New warning: dangerous antibacterial soap chemical found in fish

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Here the article that show how danger is product using TCC and TRICLOSAN. 

(NaturalNews) The current mania over putting anti-bacterial chemicals in everything from cleaning wipes and hand soap to detergent and toothpaste has resulted in the widespread contamination of the environment with two related toxins often found in these products -- triclocarban (TCC) and triclosan.

Never mind that in lab studies these chemicals have been found to disrupt hormones, probably cause cancer and spur the growth of drug-resistant superbugs. The FDA seems to think it's fine and dandy that humans keep pumping these substances into our bodies through contact with skin, and flushing these toxins down the drain into the water table.

At the recent national meeting of the American Chemical Society held in Anaheim, California, scientists sounded yet another warning about the clear and present danger of the antibacterial ingredient TCC -- at least in the aquatic ecosystem. For the first time, scientists have evidence that this endocrine system disruptor is accumulating in fish. The animals encounter TCC as they swim in water that washes down drains and flows out of sewage treatment facilities into lakes and streams.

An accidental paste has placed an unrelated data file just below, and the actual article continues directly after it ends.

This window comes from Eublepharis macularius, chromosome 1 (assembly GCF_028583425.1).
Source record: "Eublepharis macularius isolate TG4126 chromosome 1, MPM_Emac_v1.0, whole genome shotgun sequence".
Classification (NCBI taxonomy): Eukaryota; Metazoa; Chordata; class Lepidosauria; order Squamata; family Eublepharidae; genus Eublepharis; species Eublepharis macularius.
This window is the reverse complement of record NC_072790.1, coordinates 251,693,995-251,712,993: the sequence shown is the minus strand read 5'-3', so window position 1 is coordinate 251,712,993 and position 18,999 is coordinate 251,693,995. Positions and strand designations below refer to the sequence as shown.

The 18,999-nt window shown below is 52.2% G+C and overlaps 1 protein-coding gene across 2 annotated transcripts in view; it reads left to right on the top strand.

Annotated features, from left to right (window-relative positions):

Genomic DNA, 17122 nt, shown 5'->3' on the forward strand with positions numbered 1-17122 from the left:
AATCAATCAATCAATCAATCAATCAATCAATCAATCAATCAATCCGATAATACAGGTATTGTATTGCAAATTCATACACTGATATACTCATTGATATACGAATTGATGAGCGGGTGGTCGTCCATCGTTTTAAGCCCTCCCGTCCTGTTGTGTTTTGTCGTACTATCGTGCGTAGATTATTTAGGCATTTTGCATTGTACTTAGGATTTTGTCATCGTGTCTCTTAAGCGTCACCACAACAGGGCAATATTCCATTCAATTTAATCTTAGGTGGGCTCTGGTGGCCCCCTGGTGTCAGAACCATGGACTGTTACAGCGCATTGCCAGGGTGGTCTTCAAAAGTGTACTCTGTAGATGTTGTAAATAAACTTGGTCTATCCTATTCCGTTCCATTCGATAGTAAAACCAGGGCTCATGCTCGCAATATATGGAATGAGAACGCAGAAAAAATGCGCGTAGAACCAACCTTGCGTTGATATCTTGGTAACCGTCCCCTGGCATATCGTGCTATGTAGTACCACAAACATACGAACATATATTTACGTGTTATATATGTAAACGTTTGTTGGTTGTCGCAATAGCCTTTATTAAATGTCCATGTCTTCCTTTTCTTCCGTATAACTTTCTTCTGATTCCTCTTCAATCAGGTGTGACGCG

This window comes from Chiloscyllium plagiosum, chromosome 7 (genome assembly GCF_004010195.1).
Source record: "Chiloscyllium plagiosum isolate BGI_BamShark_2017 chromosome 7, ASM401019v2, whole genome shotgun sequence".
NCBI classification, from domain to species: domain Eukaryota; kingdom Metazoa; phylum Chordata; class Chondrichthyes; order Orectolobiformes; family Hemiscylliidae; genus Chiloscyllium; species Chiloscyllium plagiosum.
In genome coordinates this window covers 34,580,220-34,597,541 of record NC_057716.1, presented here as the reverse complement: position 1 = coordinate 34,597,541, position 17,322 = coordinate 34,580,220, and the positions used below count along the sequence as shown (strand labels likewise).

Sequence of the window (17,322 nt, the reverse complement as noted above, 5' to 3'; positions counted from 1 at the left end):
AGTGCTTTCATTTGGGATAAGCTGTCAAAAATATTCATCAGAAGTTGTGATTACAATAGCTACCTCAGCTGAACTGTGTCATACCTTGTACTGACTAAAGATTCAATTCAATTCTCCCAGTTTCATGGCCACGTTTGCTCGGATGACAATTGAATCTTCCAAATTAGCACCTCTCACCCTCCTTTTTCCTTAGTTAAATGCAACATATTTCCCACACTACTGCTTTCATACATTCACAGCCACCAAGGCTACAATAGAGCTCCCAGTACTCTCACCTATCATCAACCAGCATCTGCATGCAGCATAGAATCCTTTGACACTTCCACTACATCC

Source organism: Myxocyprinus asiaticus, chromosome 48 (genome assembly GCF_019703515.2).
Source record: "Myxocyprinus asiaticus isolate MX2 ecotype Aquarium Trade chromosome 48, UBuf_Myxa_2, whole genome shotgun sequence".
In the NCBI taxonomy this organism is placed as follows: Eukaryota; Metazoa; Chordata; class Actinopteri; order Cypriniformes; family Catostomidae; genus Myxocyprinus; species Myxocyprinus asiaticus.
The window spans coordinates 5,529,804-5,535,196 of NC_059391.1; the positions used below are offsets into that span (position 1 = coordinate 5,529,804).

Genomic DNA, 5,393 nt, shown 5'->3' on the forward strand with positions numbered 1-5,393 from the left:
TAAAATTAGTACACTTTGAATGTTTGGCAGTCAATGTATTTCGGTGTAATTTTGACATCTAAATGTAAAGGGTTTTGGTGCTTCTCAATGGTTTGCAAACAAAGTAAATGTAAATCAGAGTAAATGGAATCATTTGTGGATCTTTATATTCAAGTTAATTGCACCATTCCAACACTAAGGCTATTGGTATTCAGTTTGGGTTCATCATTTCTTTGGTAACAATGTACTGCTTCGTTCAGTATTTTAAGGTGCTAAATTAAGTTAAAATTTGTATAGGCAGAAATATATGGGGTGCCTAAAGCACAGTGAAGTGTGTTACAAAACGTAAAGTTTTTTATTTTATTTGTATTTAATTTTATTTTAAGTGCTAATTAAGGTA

And, no, this isn't some minor finding. The researchers found TCC has a "strong" tendency to bioaccumulate in fish -- that means the fish take in the substance far faster than their bodies can break it down and eliminate it. Because TCC so strongly bioaccumulates in fish, even minute and seemingly harmless amounts in the water can build up to toxic amounts inside the animals' bodies.

"Due to its widespread usage, TCC is present in small amounts in 60 percent of all rivers and streams in the United States," study leader Ida Flores of the University of California-Davis said in a press statement. "Fish are commonly exposed to TCC, even though much of it is eliminated by wastewater treatment plants."

Dr. Flores soft-pedaled the idea that fish becoming loaded with TCC has much to do directly with human health -- because TCC supposedly doesn't bioaccumulate in humans and certain other mammals. Instead, the human body quickly breaks down, or metabolizes, TCC. That changes it into other substances that are excreted in urine and feces.

However, this skips over several important possibilities. First of all, because TCC is an endocrine disruptor, will fish contaminated with the chemical lose the ability to reproduce, thereby reducing the availability of fish as food?

Bottom line: any line of reasoning that downplays the seriousness of environmental contamination with anti-bacterial chemicals is just plain fishy -- and probably dangerous to human as well as animal health.